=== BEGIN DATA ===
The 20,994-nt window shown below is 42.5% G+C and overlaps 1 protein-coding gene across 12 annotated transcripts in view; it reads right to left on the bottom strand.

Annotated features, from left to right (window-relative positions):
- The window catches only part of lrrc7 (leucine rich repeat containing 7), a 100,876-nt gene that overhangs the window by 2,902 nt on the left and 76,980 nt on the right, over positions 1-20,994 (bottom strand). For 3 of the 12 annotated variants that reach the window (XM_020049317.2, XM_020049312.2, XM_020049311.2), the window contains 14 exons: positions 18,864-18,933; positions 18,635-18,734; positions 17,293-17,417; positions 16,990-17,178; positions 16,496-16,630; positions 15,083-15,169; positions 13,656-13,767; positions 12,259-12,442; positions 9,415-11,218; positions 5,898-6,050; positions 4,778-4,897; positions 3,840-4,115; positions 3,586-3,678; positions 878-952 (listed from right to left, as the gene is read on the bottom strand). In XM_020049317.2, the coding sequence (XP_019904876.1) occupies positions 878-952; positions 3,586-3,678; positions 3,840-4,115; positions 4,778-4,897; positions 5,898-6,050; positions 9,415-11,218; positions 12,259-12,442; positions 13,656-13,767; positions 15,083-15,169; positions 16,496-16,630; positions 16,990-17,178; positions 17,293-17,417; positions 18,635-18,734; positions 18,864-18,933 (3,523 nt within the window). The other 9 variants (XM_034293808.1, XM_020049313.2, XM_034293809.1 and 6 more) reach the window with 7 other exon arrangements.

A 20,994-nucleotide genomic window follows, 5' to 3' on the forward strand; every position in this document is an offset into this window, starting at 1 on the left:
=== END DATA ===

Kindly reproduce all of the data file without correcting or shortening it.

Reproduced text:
The 20,994-nt window shown below is 42.5% G+C and overlaps 1 protein-coding gene across 12 annotated transcripts in view; it reads right to left on the bottom strand.

Annotated features, from left to right (window-relative positions):
- The window catches only part of lrrc7 (leucine rich repeat containing 7), a 100,876-nt gene that overhangs the window by 2,902 nt on the left and 76,980 nt on the right, over positions 1-20,994 (bottom strand). For 3 of the 12 annotated variants that reach the window (XM_020049317.2, XM_020049312.2, XM_020049311.2), the window contains 14 exons: positions 18,864-18,933; positions 18,635-18,734; positions 17,293-17,417; positions 16,990-17,178; positions 16,496-16,630; positions 15,083-15,169; positions 13,656-13,767; positions 12,259-12,442; positions 9,415-11,218; positions 5,898-6,050; positions 4,778-4,897; positions 3,840-4,115; positions 3,586-3,678; positions 878-952 (listed from right to left, as the gene is read on the bottom strand). In XM_020049317.2, the coding sequence (XP_019904876.1) occupies positions 878-952; positions 3,586-3,678; positions 3,840-4,115; positions 4,778-4,897; positions 5,898-6,050; positions 9,415-11,218; positions 12,259-12,442; positions 13,656-13,767; positions 15,083-15,169; positions 16,496-16,630; positions 16,990-17,178; positions 17,293-17,417; positions 18,635-18,734; positions 18,864-18,933 (3,523 nt within the window). The other 9 variants (XM_034293808.1, XM_020049313.2, XM_034293809.1 and 6 more) reach the window with 7 other exon arrangements.

A 20,994-nucleotide genomic window follows, 5' to 3' on the forward strand; every position in this document is an offset into this window, starting at 1 on the left: